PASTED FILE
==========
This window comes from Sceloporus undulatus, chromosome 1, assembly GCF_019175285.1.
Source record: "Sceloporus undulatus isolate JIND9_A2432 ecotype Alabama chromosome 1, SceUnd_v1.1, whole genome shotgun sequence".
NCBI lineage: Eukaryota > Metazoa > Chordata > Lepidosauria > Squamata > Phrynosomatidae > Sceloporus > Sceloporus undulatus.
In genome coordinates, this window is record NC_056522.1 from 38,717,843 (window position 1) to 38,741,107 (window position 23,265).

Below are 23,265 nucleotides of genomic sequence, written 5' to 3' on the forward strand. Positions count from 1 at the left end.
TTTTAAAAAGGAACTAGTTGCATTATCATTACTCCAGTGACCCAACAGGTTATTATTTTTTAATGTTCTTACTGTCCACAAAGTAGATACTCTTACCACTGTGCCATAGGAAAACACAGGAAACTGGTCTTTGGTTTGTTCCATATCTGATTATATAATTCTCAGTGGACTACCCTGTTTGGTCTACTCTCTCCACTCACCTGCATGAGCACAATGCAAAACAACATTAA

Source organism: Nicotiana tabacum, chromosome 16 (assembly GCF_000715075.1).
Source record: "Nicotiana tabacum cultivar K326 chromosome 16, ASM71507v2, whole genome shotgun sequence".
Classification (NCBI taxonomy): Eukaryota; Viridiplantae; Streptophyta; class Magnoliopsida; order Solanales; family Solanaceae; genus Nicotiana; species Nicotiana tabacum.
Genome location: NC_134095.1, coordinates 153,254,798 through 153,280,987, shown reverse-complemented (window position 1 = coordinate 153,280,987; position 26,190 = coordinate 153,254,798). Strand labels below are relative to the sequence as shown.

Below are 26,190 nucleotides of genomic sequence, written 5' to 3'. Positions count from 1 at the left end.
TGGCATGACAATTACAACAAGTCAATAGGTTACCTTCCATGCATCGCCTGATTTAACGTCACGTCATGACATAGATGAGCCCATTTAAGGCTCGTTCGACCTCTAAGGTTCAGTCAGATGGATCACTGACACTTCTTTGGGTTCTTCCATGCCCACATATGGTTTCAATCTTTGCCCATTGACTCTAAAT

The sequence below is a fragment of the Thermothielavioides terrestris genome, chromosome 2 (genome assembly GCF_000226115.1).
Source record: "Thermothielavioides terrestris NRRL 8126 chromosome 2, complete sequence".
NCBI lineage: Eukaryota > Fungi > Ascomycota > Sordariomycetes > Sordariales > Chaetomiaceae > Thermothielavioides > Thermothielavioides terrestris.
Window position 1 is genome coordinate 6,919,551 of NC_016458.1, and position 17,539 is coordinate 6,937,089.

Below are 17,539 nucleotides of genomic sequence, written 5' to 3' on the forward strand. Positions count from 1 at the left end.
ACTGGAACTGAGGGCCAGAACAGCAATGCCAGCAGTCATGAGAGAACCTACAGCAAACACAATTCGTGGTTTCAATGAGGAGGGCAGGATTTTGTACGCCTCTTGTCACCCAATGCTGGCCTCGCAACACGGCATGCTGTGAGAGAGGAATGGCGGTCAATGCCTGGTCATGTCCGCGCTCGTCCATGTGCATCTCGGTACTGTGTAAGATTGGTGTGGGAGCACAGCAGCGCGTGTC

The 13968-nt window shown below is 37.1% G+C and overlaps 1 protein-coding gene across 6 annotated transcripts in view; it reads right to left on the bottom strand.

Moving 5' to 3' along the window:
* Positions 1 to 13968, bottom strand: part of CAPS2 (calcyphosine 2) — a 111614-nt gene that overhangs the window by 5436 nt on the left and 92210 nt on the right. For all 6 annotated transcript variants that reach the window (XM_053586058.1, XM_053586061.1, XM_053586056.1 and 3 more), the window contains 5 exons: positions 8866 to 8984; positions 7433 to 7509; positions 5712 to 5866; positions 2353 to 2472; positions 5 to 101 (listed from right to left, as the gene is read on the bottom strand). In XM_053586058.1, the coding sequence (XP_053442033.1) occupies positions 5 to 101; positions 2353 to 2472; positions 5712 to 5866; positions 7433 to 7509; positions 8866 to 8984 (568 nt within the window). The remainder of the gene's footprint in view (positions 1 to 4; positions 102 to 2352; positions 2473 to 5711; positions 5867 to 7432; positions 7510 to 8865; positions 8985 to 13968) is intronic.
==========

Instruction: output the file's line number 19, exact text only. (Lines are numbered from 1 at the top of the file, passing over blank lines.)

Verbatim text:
The 13968-nt window shown below is 37.1% G+C and overlaps 1 protein-coding gene across 6 annotated transcripts in view; it reads right to left on the bottom strand.